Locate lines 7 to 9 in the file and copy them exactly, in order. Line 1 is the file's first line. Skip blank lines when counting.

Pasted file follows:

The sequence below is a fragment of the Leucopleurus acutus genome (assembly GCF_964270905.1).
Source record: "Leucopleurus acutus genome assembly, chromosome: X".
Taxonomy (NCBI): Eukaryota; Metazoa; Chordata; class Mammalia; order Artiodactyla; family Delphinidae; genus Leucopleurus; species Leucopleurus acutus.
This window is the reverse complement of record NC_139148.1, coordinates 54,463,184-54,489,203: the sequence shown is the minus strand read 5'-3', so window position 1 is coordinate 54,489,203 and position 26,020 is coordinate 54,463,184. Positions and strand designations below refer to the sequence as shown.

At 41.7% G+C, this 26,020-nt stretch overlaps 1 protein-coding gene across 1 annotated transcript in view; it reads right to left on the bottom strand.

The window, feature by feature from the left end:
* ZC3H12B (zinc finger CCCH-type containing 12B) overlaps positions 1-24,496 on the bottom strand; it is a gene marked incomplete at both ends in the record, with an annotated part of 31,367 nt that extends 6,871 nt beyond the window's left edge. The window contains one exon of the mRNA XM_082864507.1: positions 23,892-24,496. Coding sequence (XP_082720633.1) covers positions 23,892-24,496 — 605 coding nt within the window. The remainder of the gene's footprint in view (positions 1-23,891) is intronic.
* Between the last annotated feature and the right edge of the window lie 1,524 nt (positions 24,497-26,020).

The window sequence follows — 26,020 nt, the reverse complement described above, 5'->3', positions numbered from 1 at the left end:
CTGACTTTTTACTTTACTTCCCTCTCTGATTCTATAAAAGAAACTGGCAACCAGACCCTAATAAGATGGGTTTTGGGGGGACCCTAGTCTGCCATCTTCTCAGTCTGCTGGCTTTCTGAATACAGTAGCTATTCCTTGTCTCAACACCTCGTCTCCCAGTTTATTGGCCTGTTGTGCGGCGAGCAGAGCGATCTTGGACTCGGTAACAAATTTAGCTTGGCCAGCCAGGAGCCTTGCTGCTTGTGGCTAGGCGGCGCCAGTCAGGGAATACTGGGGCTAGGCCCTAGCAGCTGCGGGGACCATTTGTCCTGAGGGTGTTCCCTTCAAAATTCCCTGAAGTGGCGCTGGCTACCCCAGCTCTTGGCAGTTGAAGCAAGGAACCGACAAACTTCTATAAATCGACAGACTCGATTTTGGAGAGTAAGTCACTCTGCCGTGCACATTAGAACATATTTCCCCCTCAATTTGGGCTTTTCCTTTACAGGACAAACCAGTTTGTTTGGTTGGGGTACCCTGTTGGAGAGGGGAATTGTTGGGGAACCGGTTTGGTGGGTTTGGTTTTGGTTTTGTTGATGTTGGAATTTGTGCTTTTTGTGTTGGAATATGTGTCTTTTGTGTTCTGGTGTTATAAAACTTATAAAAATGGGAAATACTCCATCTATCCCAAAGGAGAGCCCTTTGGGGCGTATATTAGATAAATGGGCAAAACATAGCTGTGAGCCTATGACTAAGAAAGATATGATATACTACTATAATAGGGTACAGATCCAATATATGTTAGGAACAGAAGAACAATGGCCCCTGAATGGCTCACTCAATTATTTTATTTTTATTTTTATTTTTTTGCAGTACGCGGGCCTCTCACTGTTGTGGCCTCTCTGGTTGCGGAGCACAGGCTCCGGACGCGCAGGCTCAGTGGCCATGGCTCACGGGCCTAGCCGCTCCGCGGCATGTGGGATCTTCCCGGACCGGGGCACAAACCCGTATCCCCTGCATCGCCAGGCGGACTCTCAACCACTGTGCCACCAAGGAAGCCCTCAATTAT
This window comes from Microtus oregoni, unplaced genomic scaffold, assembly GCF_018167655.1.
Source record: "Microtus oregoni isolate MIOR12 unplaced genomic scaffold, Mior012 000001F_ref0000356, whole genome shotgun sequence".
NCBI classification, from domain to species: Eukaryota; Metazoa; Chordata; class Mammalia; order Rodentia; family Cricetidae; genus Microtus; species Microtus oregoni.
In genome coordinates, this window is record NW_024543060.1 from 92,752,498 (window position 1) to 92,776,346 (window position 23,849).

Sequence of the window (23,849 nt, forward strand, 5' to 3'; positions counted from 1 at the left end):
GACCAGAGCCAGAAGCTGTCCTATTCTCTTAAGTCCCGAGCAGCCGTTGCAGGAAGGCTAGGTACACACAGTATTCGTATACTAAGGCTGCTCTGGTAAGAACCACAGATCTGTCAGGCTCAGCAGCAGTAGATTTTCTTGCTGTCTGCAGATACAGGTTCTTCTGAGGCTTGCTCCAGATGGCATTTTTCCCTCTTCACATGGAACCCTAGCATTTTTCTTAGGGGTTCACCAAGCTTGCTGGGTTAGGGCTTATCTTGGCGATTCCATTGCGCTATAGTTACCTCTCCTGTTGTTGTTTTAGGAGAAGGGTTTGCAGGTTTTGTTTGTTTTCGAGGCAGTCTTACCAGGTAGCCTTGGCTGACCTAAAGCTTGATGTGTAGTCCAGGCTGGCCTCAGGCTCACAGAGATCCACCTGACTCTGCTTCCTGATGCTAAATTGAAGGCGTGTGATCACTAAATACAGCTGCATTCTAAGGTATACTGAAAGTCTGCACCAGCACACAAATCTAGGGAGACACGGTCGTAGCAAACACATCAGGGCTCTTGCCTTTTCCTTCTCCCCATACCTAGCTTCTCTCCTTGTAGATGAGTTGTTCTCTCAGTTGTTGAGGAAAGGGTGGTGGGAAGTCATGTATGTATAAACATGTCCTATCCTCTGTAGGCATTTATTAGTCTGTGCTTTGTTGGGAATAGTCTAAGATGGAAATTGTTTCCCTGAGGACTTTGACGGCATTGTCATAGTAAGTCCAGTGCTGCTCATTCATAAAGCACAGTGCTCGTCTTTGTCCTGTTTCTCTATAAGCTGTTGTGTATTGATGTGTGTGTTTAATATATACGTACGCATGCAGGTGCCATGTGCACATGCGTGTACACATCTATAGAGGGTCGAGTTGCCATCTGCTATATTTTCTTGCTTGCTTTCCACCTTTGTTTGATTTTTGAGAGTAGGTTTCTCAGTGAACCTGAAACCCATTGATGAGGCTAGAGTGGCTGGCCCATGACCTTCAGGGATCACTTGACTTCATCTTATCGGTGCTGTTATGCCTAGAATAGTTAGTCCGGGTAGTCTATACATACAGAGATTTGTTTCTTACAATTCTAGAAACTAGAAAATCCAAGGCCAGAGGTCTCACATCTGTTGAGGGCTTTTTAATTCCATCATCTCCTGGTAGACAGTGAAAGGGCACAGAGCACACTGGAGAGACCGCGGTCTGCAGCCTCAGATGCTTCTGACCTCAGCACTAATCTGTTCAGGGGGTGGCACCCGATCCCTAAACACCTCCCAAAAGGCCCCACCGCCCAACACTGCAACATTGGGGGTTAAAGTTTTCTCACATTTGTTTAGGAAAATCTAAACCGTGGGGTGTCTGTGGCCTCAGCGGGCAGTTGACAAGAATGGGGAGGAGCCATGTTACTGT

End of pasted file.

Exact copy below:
* ZC3H12B (zinc finger CCCH-type containing 12B) overlaps positions 1-24,496 on the bottom strand; it is a gene marked incomplete at both ends in the record, with an annotated part of 31,367 nt that extends 6,871 nt beyond the window's left edge. The window contains one exon of the mRNA XM_082864507.1: positions 23,892-24,496. Coding sequence (XP_082720633.1) covers positions 23,892-24,496 — 605 coding nt within the window. The remainder of the gene's footprint in view (positions 1-23,891) is intronic.
* Between the last annotated feature and the right edge of the window lie 1,524 nt (positions 24,497-26,020).

The window sequence follows — 26,020 nt, the reverse complement described above, 5'->3', positions numbered from 1 at the left end: